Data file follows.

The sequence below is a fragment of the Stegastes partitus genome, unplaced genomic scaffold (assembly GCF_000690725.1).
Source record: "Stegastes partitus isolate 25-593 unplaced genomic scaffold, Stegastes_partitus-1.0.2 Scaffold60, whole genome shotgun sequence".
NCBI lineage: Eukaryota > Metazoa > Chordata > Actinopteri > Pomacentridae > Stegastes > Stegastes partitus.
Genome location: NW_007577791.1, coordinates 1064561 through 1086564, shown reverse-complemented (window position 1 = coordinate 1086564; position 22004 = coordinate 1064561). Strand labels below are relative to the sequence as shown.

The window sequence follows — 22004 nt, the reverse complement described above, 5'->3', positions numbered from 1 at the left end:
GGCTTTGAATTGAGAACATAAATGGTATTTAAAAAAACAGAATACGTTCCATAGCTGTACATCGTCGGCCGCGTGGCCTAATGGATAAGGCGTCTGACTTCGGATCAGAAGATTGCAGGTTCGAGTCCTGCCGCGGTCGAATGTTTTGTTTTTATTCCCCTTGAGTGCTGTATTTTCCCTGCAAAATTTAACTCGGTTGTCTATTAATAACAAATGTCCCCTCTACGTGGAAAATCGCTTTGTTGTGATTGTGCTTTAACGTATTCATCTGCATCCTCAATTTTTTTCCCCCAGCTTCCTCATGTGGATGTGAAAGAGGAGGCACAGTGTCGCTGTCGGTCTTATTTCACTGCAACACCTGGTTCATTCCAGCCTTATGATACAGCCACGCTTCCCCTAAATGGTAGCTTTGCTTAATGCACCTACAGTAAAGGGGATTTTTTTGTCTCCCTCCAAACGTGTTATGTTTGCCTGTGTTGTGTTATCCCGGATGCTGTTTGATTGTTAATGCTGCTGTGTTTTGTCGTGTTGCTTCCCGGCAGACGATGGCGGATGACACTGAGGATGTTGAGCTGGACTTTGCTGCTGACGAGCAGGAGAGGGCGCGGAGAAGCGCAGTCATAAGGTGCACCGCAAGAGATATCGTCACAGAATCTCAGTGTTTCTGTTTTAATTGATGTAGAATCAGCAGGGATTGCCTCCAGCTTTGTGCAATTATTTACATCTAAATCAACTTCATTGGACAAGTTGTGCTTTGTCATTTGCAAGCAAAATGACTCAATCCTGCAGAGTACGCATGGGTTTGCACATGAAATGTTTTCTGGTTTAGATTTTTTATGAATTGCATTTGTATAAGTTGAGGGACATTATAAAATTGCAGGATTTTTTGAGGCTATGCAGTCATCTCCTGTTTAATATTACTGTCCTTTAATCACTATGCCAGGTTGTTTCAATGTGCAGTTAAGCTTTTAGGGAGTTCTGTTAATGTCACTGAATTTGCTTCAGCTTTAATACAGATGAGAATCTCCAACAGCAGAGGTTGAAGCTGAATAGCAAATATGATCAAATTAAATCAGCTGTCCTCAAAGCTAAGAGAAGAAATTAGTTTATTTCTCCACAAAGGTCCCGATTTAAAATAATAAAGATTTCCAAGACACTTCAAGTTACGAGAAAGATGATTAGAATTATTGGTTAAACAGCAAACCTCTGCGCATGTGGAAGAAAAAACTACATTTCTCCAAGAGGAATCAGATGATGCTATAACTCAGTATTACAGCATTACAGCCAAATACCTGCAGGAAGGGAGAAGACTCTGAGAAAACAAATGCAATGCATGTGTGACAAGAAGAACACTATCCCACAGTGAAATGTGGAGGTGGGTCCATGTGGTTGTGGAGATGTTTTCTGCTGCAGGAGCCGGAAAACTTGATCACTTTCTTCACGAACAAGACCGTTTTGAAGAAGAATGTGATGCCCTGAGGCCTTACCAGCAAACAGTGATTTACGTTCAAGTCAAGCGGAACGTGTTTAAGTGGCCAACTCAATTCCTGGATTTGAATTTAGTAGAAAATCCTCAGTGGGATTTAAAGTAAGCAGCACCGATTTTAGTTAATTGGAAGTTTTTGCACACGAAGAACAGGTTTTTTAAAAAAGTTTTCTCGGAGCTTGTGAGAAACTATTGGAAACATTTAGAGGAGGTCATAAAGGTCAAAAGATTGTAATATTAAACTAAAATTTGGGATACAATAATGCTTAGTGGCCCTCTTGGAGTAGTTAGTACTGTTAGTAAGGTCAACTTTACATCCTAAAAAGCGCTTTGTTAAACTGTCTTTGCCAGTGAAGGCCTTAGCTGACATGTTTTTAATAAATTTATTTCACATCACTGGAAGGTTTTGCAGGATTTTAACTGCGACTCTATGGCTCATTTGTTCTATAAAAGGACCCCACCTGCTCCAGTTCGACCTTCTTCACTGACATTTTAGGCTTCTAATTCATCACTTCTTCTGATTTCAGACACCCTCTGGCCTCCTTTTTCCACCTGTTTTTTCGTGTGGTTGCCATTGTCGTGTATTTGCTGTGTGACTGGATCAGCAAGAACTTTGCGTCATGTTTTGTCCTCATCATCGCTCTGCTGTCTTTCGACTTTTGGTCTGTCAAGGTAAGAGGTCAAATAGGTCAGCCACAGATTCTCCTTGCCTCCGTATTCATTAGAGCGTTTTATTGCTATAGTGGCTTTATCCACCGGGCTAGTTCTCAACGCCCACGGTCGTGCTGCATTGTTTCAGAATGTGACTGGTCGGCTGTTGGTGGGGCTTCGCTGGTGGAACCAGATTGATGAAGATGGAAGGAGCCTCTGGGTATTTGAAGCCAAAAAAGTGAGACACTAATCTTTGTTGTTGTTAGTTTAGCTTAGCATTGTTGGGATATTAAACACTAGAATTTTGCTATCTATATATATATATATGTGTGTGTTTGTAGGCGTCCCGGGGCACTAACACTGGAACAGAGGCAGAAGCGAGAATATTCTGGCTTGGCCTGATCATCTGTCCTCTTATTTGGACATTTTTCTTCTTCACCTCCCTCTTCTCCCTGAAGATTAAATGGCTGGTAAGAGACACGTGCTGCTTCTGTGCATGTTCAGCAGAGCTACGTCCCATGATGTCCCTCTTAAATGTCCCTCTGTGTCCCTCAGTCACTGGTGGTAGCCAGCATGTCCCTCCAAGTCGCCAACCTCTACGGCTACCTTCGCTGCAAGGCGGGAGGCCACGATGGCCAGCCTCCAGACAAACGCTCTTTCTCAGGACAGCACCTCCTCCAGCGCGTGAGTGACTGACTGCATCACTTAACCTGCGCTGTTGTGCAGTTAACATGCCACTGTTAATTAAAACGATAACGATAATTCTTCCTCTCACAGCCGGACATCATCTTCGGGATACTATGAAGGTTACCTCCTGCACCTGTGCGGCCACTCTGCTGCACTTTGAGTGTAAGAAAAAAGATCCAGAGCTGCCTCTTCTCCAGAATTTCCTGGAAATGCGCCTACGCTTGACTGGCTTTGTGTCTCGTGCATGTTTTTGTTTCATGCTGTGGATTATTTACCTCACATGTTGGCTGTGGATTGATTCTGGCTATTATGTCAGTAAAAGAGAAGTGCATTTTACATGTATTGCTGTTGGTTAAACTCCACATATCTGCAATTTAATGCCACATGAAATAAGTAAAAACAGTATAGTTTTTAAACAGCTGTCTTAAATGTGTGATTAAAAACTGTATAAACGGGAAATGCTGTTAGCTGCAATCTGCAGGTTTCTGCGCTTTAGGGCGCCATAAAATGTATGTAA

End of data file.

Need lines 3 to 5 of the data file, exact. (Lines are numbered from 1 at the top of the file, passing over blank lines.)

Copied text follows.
NCBI lineage: Eukaryota > Metazoa > Chordata > Actinopteri > Pomacentridae > Stegastes > Stegastes partitus.
Genome location: NW_007577791.1, coordinates 1064561 through 1086564, shown reverse-complemented (window position 1 = coordinate 1086564; position 22004 = coordinate 1064561). Strand labels below are relative to the sequence as shown.

The window sequence follows — 22004 nt, the reverse complement described above, 5'->3', positions numbered from 1 at the left end: